What next for Iran?

Yesterday's killing of top Iranian military leader Major General Qassem Soleimani has increased geopolitical tensions in the Middle East and put American citizens at risk. Strait of Hormuz and the Gulf States are all on high alert as is Israel, and all this has the potential to escalate in the next few weeks and months.

Soleimani, the second most powerful official in Iran who answered directly to the Supreme Leader, Ali Khamenei, has waged war against Americans in Iraq. He was directly responsible for last month's attacks on the U.S. Embassy in Baghdad and the killing of the U.S. contractor, as well as the deaths of 600 U.S. soldiers in Iraq.

After the Joint Comprehensive Plan of Action, otherwise known as Iran Deal was signed in 2015 to reduce parts of its nuclear program in exchange for relief from some sanctions, the Obama administration also gave back $1.7 billion to Iran. In a prisoner exchange, Obama released seven Iranians held on charges of violating financial and other U.S. sanctions, and Iran released five American hostages. The same day, Obama shipped $400 million to Iran, because Congress has banned dollar transactions to the country. Hence, the Obama administration bought foreign currency and transferred it in cash, propping up Iran to continue their anti-America stance. And while the Obama administration claimed $400 million was not a ransom payment, Iranian media was spinning it as such.

So after Donald Trump became the President and criticized the nuclear deal with Iran, which righteously was a lousy deal, Iran started to stir up the pot a lot louder than previously, and Soleimani continued to wash his hands in the blood of Westerners and especially Americans. He miscalculated President Trump, and last month's tensions in Baghdad were the final straw for Trump administration that has sought a peaceful way out with Iran.

The reason for most recent tensions from Iran was to try and throw the U.S out of Iraq and Syria, something that the Iraqi parliament will also be voting on. Should that happen, it would create a vacuum for ISIS and other terrorist organizations, and we will be back to square one.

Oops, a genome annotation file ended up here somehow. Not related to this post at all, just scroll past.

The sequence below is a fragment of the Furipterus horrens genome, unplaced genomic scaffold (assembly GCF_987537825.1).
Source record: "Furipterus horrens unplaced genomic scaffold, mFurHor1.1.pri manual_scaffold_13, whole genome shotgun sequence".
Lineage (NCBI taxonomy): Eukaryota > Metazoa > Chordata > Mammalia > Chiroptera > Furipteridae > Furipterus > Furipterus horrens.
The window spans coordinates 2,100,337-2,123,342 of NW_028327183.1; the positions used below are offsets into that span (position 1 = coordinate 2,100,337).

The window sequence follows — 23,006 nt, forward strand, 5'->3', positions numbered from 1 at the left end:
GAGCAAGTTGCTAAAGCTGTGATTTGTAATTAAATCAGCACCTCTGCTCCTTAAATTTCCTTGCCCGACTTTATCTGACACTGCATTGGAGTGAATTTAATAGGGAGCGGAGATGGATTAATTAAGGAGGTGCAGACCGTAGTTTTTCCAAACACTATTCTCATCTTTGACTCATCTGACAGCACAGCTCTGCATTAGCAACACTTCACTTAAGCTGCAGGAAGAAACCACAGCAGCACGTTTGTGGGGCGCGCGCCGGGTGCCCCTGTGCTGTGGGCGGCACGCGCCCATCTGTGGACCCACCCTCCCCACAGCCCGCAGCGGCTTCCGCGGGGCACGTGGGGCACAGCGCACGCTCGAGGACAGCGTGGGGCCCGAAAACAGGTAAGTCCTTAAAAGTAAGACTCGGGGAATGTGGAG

However, the killing of Soleimani will not end the anti-America stance as there are sleeper cells in Iraq that have acted under his direction and that now with his death maybe left uncontrolled. Iran may continue to spew threats against the U.S. and is aware that going to war with America will escalate the crises in Iran further with more sanctions that could cripple the regime's economy. But the crises could also have dire consequences for the oil-producing countries in the Middle East, and this was evident as Brent crude, including West Texas Intermediate, both rose by 4% on Friday morning to near $70 and $64 a barrel respectively.

But here are the reasons why Khamenei will not be able to escalate the crises into a full-blown war with the U.S., firstly Iran is not the superpower in the Middle East that the Western media and anti-Trump critics like to portray it as. Showing off their military or their weapons are threats with no substance. Iran is not going to engage the U.S. directly, because the regime is known more for stirring trouble in the background than going for full-blown war. So they will use Iraq as a pawn in their anti-America game, as well as other soft targets in the region that are sympathetic to their cause. One of those is Hezbollah affiliated with Palestine and supporter of Syria’s Bashar al-Assad and his father previously.

Secondly, if Iran tries to escalate the situation with the U.S., it would only hurt its regime and probably even set in place its downfall. Another reason the direct war will not occur is that Iran is not capable, and Trump does not want to be another president that led the country into war. He would want to end his presidency as someone who lifted the American economy and created jobs, but also as this is the election year in the U.S., and President Trump wants a second term. But he was not going to sit on the side-lines tested by Soleimani and the Iranian regime, especially when American lives were at risk.

However, Khamenei is also aware that Iran has many enemies in the region who would equally like to see an end to his regime, and he is mindful that even Soleimani's death is not the risk worth taking. However, he still has to retaliate; otherwise, he would be seen as being weak. Khamenei has Hezbollah to do its dirty bidding, but even they are not as powerful as they once were. However, Hezbollah will stop at nothing. They are a threat to Israel and will attempt to attack U.S. citizens at home and abroad. It is also strongly believed they have sleeper cells in South America, and it is well documented that they are also in North America. Both could be seen as a potential security risk for the U.S. and Canada. For now, it is not a matter of if but when and how Iran will retaliate.

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